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How Nationals players navigate the team’s painful rebuild


This is not what any of them dreamed of. No player, coach or front-office member curled up in their bed as a kid and imagined being the main character of a rebuild. But dreams don’t always line up with reality.

Since their 2019 World Series title, the Washington Nationals ended the past four years at the bottom of the National League East, though 2020, shortened amid the coronavirus pandemic, certainly comes with a caveat.

Their 2024 campaign, just three games old, has been promising and painful. Josiah Gray’s first Opening Day start underwhelmed, but the Nationals rebounded in their second game in Cincinnati. Then closer Kyle Finnegan’s blown save resulted in a devastatingly familiar loss Sunday.

Washington returns to Nationals Park on Monday for its home opener against the Pittsburgh Pirates, with lefty MacKenzie Gore on the mound to begin what the Nationals hope could be a breakout campaign. But even amid the dawn of a new season, years of struggle and shortcomings take a toll — not only on the fans who pay to watch but on the players who must perform every day and on those whose job it is to lead the charge.

“It’s very frustrating. It’s very demoralizing,” General Manager Mike Rizzo said. “But that’s what the rebuilds do. That’s part of this thing. The only thing that gets you through it is the light at the end of the tunnel. Thinking, hoping, knowing that you’re going to go on another eight- to 10-year run of excellence — that gets you through it.”

Finnegan signed with Washington in December 2019, amid the afterglow of the World Series triumph, and remembers a veteran clubhouse with a “winning culture.” He believed the team had the talent to repeat. But the pandemic delayed the start of the season and slowed the Nationals’ momentum. They stumbled out of the gate and couldn’t recover.

In 2021, the Nationals underperformed in the first half, leading to a sell-off at the trade deadline. Suddenly, the rebuild had begun.

“Those days are tough, watching your teammates go other places,” Finnegan said. “But the organization had a plan and a focus on regrouping and building that next sustained, successful team. So I think we’re starting to see some of the fruits of those trades.”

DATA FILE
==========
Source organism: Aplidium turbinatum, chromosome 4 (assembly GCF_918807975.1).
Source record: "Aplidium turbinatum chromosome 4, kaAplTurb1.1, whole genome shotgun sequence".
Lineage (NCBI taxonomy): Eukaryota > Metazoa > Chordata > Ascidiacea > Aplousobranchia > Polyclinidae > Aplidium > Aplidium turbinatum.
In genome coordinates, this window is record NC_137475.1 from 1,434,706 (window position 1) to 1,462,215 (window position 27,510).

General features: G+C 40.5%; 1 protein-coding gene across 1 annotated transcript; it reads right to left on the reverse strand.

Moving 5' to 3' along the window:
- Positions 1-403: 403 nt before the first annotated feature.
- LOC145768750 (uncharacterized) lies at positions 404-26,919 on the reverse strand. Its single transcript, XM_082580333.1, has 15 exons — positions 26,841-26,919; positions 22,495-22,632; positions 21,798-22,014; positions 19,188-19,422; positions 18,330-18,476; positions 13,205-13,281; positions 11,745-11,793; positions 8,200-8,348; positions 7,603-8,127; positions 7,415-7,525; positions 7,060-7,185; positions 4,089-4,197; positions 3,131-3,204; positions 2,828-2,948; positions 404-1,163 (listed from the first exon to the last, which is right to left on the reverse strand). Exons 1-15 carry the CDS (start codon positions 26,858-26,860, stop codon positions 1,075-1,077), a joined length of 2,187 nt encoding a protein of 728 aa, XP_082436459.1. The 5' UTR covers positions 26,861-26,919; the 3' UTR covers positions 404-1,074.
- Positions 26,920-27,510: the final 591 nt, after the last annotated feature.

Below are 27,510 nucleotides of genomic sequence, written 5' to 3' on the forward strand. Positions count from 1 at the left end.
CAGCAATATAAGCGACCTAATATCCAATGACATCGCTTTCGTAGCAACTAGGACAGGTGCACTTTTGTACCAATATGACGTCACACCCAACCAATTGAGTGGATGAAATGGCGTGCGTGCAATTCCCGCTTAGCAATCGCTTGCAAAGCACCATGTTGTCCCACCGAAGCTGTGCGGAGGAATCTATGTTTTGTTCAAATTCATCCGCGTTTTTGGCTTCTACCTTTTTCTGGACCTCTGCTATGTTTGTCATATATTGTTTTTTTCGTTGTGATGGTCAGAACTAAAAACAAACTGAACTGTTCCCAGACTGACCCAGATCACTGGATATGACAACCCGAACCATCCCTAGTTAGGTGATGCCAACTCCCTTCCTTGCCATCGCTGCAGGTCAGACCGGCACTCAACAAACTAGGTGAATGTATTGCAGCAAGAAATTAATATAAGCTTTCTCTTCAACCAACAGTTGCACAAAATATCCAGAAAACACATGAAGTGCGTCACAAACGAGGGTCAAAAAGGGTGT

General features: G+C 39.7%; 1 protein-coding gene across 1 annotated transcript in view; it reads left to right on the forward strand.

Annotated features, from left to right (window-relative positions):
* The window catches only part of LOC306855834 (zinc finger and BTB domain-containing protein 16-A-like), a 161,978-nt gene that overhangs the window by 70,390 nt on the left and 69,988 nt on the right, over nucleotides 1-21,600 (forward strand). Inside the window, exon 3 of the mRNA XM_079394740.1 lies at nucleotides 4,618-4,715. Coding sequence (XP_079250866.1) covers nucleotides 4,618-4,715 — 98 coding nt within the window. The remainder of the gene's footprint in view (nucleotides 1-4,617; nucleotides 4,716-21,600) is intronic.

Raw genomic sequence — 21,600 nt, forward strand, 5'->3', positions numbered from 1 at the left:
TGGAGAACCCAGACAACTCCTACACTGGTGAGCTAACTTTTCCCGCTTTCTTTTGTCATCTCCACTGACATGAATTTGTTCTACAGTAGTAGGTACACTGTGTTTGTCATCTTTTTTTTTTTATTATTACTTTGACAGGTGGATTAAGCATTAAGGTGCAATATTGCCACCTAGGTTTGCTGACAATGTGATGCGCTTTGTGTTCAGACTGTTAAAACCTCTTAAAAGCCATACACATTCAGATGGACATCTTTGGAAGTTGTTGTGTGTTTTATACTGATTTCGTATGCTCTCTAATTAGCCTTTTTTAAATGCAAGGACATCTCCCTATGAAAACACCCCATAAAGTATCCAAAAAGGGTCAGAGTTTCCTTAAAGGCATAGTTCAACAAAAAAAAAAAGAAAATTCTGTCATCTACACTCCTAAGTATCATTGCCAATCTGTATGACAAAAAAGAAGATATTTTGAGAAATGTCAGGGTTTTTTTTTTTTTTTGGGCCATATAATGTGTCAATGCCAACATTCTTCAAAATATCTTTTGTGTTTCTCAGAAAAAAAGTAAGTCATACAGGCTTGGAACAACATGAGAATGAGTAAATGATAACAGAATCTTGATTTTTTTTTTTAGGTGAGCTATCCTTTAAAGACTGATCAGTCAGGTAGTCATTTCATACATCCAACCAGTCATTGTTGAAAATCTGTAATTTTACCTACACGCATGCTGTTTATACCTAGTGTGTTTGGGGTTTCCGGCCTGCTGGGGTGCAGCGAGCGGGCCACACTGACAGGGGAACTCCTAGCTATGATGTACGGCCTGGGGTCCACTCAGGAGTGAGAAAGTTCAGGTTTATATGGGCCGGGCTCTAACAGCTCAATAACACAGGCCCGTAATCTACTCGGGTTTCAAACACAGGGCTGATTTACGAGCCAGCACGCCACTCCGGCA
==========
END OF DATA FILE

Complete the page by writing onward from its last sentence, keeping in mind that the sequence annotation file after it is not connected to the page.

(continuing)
“Losing is the worst thing,” left-hander Patrick Corbin said. “No one enjoys that. … When you’re losing 100-plus games, it’s tough and it wears on you.”

Catcher Keibert Ruiz remembers how the Nationals didn’t discuss their losses in 2022, when they fell 107 times. The clubhouse was often quiet after games, filled with hushed chatter and blank stares.

“I just think that’s … the way the system works now in baseball,” outfielder Lane Thomas said. “Hopefully the fans understand. Obviously, I promise it sucks for us just as much as it does them. We have to live it every day. … It’s tough. It’s hard. If [winning] wasn’t hard, then there would be a lot more people doing it.”

On the field, there were signs that all the losing might be taking a toll. Last June, Gore and Victor Robles had to be separated by teammates in the dugout after the outfielder misread a routine flyball. In September, Gray lashed out at outfielder Jacob Young after he lost a ball in the sun.

Rebuilding teams, especially in the early stages, often are filled with players who won’t be around by the time the club is contending again. But they also can provide some players with opportunity. Finnegan went from pitching the fifth innings of blowouts to being thrust into the closer’s role. Thomas, who arrived at the trade deadline in 2021, turned himself from a fourth outfielder into the team’s best offensive player a season ago.

“I think you look at it both ways,” Thomas said. “There’s definitely a point when you accomplish some things and your priorities start to be different. The longer you play, you prove yourself, and it’s like, ‘All right, I want to win.’ I’m not saying I didn’t always want to win. But at that point, I just got traded. We were eliminated from the playoffs. And it’s like, ‘I just got to prove my worth and get to a point where we can get to a winning mind-set.’ ”

Thomas admitted that, after a slow start last year, he felt the Nationals were headed toward another long season. But the team was 35-37 in the second half, including a solid August when it went 17-11. The disappointed looks in the clubhouse started to fade. The stillness was replaced by “Pepas” by Farruko blasting on the loud speaker. Previously, players had hoped they would beat opponents and were happy when they did. But for that brief moment, they expected it.

Washington made a 16-win jump in 2023, but making another leap this year — especially with a roster didn’t change much in the offseason — could prove difficult. Though losing has been arduous, the Nationals believe brighter days are on the horizon.

“We’re all busting our butts every day,” Finnegan said. “And to not see it displayed in the win-loss column, it takes a toll on you. I think it’s kind of like one of those like forged-in-the-fire situations. So we felt what it’s like to be at the bottom, and we’re getting pretty sick of it.”

Manager Dave Martinez said the past few years have been “tough.”

“There’s nights I go home and I’m like, scratching my head like, ‘Oh, man.’ But I know what my job is coming into the ballpark,” he said. “I try to focus on that and focus on each individual player and how they’re getting better, especially our young guys. And that’s what motivates me. And I know at the end of the tunnel we’ll be good again, and we’re going to compete for championships.”

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